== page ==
City & Politics, Columns, Politics

Provincial election cannot come soon enough

It has been a month since five of Greg Selinger’s senior-most ministers resigned from his Cabinet in protest of his continued premiership. What has passed for leadership from Selinger since then has been paltry: the reek of desperation wafting from his offices at 450 Broadway and that of his party’s on Portage Avenue rival that of a rendering plant. A lingering, odious stench. Unlike the plant, however, which ultimately produces something of value, there is little doubt anything good can come from the current quagmire in which Selinger now finds himself sinking ever further.

In the latest turn in this sad saga—equal measures Kafkaesque and Shakespearean—the 25 members of the NDP provincial executive have determined there is nothing in law to compel the Premier’s resignation during the leadership contest he has called for himself. Whereas leadership aspirants were required to resign their ministerial posts to run in the contest to replace Gary Doer in 2009, it would now seem such a requirement was borne out of an agreement in principle, rather than any sort of legislative necessity. And so the NDP executive have concluded Selinger may continue in his role as Premier whilst at the same time vying for the role of, well, Premier.

Aside from this helpful legal clarification delivered on behalf of the NDP board by party president Ellen Olfert, little else about the contest has been shared. Indeed, the party has been woefully, arrogantly silent on the matter, leaving a slew of unanswered but important questions hanging in the air like the fetid smell of rendered pork offal.

What about current Ministers of the Crown? Will they be allowed to remain in Cabinet if they wish to contest the premiership, or will they be held to a different set of rules than the Premier himself? Either way, again, how can our Cabinet Government possibly be expected to function?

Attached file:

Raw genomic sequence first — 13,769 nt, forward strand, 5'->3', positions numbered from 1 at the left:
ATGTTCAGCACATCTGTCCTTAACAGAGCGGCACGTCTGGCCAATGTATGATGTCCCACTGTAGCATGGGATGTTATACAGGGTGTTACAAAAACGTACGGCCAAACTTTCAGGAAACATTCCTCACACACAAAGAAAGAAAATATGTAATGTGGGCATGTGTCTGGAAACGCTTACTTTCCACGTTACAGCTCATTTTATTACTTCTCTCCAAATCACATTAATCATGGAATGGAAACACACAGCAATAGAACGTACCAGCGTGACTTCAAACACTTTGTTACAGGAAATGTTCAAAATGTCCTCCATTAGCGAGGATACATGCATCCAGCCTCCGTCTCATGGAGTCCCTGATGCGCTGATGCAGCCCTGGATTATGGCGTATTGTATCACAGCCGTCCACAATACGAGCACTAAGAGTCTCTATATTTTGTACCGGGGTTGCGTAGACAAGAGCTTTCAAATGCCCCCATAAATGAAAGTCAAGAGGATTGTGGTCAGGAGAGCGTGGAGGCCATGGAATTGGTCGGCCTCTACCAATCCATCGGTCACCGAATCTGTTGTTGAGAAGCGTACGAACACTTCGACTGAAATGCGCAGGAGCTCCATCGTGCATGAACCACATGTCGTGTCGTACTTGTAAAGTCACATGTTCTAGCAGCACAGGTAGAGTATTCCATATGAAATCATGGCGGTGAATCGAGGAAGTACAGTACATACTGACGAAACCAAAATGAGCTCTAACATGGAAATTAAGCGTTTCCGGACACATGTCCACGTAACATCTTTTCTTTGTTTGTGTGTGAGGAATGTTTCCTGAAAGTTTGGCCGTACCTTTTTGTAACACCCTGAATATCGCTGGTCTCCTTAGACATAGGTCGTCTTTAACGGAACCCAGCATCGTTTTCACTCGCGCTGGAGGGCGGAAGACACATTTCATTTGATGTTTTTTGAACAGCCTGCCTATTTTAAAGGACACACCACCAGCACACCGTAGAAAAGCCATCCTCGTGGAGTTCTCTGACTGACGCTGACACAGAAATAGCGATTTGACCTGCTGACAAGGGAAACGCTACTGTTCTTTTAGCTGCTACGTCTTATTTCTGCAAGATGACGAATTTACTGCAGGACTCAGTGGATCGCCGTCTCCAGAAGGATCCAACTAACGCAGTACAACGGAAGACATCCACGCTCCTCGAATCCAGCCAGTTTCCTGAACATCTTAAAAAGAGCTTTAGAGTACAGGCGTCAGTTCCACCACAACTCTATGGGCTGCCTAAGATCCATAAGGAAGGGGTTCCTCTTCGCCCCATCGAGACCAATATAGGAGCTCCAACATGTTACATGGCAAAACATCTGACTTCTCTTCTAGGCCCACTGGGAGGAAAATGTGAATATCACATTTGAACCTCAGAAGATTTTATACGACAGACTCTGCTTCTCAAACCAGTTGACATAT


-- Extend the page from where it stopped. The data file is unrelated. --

What about the Premier? Will he be allowed to campaign for the job (he already holds) during regular business hours? Will he be allowed to discuss his leadership campaign during Cabinet meetings, within caucus, around his own boardroom table?

What percentage of his day will be devoted to, say, governing and what percentage to campaigning? 80/20? 70/30? 50/50? At what point does doing one affect his ability to properly do the other?

Will those political aides working for him in his role as Premier be allowed to work for him in his role as candidate? Will they recuse themselves on an ad-hoc basis, or take a leave of absence every other business day? Or will it be mornings for the Premier, afternoons for the candidate? Perhaps he will have two sets of staff? But who will liaise between them, and what percentage of that person’s salary will be covered by the NDP?

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More seriously, while no legal precedent exists to force the Premier from office during his bid for the job he already holds, does existing election financing legislation offer any sort of precedent or guidance when spelling out the rules that might govern his efforts to raise money to finance that bid? Given all those order-in-council appointments at his disposal, what sort of safeguards exist to ensure monies raised by his campaign will be secured transparently? Is it even possible for candidate Selinger to raise money without the appearance of quid pro quo?

So many questions, so few answers. And still the NDP seems to insist this matter does not concern Manitobans. To them, it is merely a party matter to be resolved by that party’s members. Nonsense.

Then again, why should Manitobans expect anything more from a Premier and a political party so desperate to retain their grip on power they have abandoned any sense of principle, honour or humility?

Make no mistake: Selinger’s detractors within the NDP are no better. Not a single member of the NDP caucus voted against the increase in the PST that the rebel cabal has since cited as a reason for their shocking display of disloyalty and disregard for the sacrosanct principle of cabinet solidarity. Furthermore, having already established they had lost confidence in the Premier and the government he leads when they unceremoniously resigned from his cabinet, they promptly voted with the Premier and that government on a motion of non-confidence tabled by the Leader of the Opposition.

Such are the actions of the shamelessly hypocritical, utterly consumed by hubris, motivated entirely by flagrant self-interest. The 2015 provincial election cannot come soon enough.